The reopening commemorates the museum's 75th anniversary and is the most extensive rebuilding and renovation project in MoMA's history. Designed by architect Yoshio Taniguchi, the new museum integrates new construction and renovation to extend and enhance the presentation of the museum's permanent collection as well as its temporary exhibitions. Taniguchi worked closely with the museum's staff over the course of the project to develop a series of reconceived, architecturally distinctive galleries and public spaces that allow MoMA to tell the story of modern and contemporary art in an exciting new context.
Taniguchi's design weaves the building into the urban fabric of New York and reflects the vitality of the city, presenting a unique solution to the density and complexity of a midtown Manhattan site.
The design combines abundant natural light with materials such as glass, granite and aluminum to create an elegant structure that incorporates elements of visual surprise. Expanses of glass offer inviting views through the lobby to The Abby Aldrich Rockefeller Sculpture Garden, which has been restored to its larger 1953 design by Philip Johnson.
He has extended the plan along the east, west and south facades, and restored the southern terrace. Landscape design has been carried out by Zion Breen and Richardson Associates, who have been involved in every redesign of the Sculpture Garden since 1953. Some 31 masterworks of modern sculpture, seasonal plantings and reflecting pools will once again provide visitors with a welcome respite.
Vermont Delft marble was originally chosen as the paving material for the garden because it was also used in other areas of the museum. It was discovered, however, that the material was not available in sufficient quantities because the quarry is closed.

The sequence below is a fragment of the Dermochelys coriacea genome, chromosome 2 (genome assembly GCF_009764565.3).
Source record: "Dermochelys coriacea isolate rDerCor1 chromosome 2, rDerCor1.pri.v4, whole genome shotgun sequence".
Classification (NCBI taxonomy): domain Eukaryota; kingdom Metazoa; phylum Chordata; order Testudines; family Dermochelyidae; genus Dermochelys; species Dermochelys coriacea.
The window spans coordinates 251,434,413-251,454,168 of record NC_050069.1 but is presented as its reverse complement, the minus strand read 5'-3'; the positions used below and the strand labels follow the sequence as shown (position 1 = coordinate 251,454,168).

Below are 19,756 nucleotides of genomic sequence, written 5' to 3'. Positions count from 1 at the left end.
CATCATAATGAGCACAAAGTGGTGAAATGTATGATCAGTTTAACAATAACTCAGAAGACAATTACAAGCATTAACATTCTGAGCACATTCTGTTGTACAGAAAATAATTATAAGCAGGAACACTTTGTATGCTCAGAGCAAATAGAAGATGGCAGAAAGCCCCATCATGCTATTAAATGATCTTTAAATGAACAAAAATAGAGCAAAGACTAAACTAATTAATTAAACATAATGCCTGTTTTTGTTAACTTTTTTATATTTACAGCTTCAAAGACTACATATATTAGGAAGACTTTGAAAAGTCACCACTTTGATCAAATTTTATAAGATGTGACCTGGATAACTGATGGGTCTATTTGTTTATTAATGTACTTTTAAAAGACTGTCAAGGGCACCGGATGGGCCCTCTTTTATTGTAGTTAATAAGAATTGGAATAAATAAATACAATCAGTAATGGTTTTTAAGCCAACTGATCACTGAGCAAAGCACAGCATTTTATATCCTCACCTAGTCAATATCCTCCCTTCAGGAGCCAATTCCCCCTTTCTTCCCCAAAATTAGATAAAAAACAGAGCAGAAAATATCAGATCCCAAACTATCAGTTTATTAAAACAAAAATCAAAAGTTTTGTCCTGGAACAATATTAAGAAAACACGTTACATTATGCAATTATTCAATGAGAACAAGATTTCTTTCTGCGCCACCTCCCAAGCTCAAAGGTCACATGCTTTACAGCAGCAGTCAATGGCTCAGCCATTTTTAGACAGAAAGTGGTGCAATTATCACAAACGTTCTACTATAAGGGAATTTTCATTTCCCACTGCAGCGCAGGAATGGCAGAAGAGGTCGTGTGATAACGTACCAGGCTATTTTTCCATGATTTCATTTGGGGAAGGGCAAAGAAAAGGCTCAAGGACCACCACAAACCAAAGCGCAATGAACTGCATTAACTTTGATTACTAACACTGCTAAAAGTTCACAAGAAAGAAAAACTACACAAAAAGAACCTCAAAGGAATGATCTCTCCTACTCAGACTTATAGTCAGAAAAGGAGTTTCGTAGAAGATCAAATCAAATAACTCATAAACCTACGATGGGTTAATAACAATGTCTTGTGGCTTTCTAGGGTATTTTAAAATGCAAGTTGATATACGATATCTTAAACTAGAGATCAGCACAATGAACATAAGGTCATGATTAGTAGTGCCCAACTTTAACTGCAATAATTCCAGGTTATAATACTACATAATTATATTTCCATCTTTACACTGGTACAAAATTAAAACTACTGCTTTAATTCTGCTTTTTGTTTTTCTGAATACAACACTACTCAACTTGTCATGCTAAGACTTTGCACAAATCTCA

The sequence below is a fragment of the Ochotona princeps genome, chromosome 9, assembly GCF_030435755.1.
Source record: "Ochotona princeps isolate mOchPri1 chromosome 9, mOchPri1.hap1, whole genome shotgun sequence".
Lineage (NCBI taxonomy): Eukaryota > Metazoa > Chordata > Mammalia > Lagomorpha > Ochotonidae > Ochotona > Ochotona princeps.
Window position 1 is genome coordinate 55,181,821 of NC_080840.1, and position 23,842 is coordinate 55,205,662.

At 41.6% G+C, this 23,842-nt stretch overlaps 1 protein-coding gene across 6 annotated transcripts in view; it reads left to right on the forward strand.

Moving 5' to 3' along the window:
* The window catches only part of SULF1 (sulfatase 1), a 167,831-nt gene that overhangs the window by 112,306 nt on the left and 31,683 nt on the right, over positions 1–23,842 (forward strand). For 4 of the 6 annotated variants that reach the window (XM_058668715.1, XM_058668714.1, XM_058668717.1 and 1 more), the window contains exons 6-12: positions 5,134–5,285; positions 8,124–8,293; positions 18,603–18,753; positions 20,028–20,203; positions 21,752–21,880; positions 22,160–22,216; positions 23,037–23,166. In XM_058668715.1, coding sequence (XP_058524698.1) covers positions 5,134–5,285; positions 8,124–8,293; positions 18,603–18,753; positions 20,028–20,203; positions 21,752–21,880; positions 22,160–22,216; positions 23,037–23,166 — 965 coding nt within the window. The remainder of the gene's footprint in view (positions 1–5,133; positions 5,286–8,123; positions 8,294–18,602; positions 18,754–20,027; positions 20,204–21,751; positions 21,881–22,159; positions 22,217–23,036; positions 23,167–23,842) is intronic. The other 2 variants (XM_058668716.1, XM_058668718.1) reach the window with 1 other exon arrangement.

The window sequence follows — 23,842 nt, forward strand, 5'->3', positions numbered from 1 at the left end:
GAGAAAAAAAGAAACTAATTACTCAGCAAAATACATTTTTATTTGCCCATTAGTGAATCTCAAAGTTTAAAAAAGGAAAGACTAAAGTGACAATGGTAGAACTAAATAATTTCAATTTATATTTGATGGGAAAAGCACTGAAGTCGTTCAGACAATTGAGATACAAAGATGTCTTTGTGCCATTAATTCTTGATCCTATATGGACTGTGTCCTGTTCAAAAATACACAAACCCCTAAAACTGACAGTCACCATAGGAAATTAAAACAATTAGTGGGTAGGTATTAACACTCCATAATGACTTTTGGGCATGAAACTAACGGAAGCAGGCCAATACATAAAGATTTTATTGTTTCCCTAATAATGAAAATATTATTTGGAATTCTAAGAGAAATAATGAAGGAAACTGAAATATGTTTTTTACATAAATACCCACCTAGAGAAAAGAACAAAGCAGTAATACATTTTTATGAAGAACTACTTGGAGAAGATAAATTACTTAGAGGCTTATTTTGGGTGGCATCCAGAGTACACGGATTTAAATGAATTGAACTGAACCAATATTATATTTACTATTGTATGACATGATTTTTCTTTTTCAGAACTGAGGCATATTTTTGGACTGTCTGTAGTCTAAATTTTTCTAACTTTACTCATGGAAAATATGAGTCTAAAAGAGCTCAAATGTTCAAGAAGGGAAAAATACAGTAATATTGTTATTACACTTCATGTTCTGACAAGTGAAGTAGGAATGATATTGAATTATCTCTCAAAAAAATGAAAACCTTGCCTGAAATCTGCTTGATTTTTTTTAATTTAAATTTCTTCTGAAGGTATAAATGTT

A range of Solar and Pearl Grey from Georgia Marble was chosen instead for the project. These two marbles, like other Georgia Marble materials, are composed almost entirely (more than 98%) of one ingredient: calcium carbonate. This means that it is free of minerals and discoloring agents that could work from within to stain or discolor the material. Georgia Marble's structure is purely crystalline, with no stratification and only traces of foreign material. The myriad crystals also form an almost impenetrable barrier against moisture, dirt and discoloration, according to the company, which was an important consideration for an urban environment.
Dave King of Georgia Marble said there was a long process in being chosen for the project. â€œWe were discussing the use of Georgia Marble for this area for over a six-month period of time prior to finding out that the Delft was not going to be an option. When the decision was finally made that Delft indeed would not be an option, the architectural team began a very intense review of Georgia Marble.â€